Publication Date



Monk Leadership, Non-Profit Leadership, Charitable Organization, Monastery Lessons for Today’s Non-Profit Leaders, 12th Century Leadership Applicable Today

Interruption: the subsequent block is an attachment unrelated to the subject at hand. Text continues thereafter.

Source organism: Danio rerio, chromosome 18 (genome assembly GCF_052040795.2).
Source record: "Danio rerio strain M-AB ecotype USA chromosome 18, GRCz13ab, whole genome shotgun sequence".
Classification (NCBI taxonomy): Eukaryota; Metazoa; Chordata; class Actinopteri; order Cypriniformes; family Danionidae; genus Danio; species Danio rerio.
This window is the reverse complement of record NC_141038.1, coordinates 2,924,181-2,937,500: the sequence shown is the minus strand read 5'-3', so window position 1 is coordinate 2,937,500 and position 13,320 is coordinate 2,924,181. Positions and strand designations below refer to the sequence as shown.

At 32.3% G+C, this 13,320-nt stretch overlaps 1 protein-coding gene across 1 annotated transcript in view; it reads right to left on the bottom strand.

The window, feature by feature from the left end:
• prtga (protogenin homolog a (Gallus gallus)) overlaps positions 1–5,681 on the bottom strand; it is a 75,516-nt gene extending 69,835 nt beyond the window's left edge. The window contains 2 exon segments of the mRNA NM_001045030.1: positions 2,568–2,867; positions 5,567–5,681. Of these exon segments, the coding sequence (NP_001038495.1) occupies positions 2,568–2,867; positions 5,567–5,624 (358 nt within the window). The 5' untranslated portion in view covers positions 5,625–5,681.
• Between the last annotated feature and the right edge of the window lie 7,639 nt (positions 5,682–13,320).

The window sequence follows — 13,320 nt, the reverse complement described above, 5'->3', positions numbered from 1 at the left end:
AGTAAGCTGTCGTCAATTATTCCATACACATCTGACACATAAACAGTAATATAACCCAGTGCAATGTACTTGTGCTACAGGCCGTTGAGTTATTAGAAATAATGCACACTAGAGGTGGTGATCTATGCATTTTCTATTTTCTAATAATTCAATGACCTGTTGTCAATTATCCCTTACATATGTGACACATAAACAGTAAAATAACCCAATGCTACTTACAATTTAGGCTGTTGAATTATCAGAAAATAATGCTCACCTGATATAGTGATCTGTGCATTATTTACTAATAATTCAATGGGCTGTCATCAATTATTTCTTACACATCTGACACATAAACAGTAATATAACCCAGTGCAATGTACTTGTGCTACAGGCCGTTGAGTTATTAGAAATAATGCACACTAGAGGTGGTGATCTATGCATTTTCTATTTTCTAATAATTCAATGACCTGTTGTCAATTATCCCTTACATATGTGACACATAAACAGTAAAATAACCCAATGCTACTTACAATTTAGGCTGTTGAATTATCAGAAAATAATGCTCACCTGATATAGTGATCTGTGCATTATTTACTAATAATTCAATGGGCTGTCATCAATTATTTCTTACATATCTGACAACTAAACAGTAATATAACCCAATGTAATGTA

Is it possible that a 12th century monk can teach anything of relevance to today’s non-profit leaders and their organizations? The monk, Bernard of Clairvaux, was an exemplary monastery leader throughout Western Europe. Bernard’s successes during the 12th century could serve as a model for non-profit organizations and their leaders due to the challenges that some non-profit institutions face today. Additionally, a Bernardine model is more applicable in connection between Bernard’s ideas and non-profit organizations since they each have altruistic similarities. One of the similarities is that they both have a “higher-calling” based on core values, whether for God or a greater mission for a community or particular cause. Furthermore, both monasteries and non-profit organizations are not trying to make a profit and mostly have non-paid members that work there. Although they each have non-or-low-paid workers, they still have or should have an organization structure with defined key roles and duties. Between the 12th century and today, there has been an evolution from the understanding and application of Bernard’s ideas that can be leveraged to enhance today’s organizations. This is shown in several of Bernard’s early letters along with commentaries about him and his monastic leadership. Given my thirty-year experience in volunteering for regional and national non-profit organizations I see an opportunity to improve those institutions with applicable aspects from Bernard’s many successes. Bernard’s background, his monastery’s core values, and monastic roles will be reviewed and will help demonstrate that Bernard’s model can be applicable to many of today’s religious and secular non-profit organizations. In conclusion, even though Bernard lived in the 12th century, many aspects of his flourishing monastery can be useful or should be at least considered to elevate today’s non-profit leaders and their organizations. The foremost lessons-learned are from Bernard’s core values and key monastic roles that helped grow the monasteries and ultimately influenced institutions around the world from the 12th century through present day. Furthermore, both religious and secular non-profit groups today can leverage Bernard’s models of core values and structured roles and evaluate if there are applicable areas that could be customized to enhance their institutions. In addition to these Bernardine areas, today’s non-profit leaders could benefit by further exploring Bernard’s other approaches of leading complex global organizations. The other aspects that can be considered are in his monastic models of finance, recruiting, and community relations since Bernard used them also to grow his monasteries. Nevertheless, after a careful understanding of Bernard’s monastic models around core values and structured roles, I have found that their application would clearly help several regional and national non-profit groups. The goal would be to help strengthen those organizations by creating new opportunities so that the groups continue to prosper much like Bernard and his monasteries did in the 12th century.